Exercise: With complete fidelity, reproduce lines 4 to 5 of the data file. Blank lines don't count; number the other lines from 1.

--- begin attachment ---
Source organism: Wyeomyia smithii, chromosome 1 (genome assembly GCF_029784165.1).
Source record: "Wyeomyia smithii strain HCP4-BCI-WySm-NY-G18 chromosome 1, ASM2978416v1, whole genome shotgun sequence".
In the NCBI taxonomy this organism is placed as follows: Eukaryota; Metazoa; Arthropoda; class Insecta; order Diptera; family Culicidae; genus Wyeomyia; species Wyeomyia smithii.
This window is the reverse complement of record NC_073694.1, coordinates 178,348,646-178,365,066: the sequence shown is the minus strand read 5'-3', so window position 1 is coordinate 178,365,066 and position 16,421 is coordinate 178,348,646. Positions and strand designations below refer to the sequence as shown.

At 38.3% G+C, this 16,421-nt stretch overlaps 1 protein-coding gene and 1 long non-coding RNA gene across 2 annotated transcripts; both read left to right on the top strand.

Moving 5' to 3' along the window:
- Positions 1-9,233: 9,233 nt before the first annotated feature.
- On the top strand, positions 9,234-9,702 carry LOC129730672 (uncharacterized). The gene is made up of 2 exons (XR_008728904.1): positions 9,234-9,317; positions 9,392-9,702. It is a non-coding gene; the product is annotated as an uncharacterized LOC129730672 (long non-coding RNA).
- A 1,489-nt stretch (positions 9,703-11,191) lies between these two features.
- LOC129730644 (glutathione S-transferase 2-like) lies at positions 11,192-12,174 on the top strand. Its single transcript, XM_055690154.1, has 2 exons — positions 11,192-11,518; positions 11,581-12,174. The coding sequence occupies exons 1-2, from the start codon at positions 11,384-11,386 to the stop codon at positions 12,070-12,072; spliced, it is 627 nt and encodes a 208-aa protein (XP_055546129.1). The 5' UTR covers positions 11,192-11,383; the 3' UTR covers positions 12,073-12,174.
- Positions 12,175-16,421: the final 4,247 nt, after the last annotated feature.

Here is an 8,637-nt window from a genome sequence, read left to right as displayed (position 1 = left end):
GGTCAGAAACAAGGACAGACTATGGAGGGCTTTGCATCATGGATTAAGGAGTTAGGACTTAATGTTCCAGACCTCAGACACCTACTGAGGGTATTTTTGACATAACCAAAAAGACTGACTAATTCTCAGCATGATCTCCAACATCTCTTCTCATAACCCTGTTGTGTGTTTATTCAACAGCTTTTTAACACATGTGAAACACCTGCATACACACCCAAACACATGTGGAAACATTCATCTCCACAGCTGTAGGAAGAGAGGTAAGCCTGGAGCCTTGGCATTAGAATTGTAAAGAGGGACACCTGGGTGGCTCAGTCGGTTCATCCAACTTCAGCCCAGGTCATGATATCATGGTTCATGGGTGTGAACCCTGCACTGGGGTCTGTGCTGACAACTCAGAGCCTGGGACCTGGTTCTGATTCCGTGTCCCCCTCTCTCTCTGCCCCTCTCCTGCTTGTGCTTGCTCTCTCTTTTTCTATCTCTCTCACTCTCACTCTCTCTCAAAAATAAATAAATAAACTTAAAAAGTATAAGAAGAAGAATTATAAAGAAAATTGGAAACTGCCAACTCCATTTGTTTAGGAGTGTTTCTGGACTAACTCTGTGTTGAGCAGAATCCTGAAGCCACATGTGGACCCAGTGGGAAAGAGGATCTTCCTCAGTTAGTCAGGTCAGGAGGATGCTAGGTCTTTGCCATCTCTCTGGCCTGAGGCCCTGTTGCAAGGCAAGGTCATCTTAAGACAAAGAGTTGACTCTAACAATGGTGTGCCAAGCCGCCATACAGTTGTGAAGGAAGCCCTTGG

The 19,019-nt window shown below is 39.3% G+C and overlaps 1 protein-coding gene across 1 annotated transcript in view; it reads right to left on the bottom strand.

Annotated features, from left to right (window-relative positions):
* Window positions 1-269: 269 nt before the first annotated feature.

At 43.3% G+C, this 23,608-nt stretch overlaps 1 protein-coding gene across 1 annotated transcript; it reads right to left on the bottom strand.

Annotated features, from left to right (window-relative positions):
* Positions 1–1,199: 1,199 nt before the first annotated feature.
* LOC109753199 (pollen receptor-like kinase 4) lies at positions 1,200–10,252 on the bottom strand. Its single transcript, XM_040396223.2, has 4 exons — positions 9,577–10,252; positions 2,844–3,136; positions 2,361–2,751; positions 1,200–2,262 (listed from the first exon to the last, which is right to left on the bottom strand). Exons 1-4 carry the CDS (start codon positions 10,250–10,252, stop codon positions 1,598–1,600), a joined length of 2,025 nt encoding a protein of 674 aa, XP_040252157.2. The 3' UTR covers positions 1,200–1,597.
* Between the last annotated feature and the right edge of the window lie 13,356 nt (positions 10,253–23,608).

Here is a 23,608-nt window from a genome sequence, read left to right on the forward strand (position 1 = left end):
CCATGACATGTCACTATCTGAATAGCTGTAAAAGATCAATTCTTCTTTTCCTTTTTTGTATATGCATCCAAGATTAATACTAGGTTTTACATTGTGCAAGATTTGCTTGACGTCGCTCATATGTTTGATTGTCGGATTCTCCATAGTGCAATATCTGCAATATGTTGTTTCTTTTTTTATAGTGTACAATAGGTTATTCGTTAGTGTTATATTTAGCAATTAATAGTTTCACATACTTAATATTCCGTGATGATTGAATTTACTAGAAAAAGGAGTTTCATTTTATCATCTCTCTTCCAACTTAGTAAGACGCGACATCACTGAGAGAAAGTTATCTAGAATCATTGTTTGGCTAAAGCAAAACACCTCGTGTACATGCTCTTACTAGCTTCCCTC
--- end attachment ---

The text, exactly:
This window is the reverse complement of record NC_073694.1, coordinates 178,348,646-178,365,066: the sequence shown is the minus strand read 5'-3', so window position 1 is coordinate 178,365,066 and position 16,421 is coordinate 178,348,646. Positions and strand designations below refer to the sequence as shown.

At 38.3% G+C, this 16,421-nt stretch overlaps 1 protein-coding gene and 1 long non-coding RNA gene across 2 annotated transcripts; both read left to right on the top strand.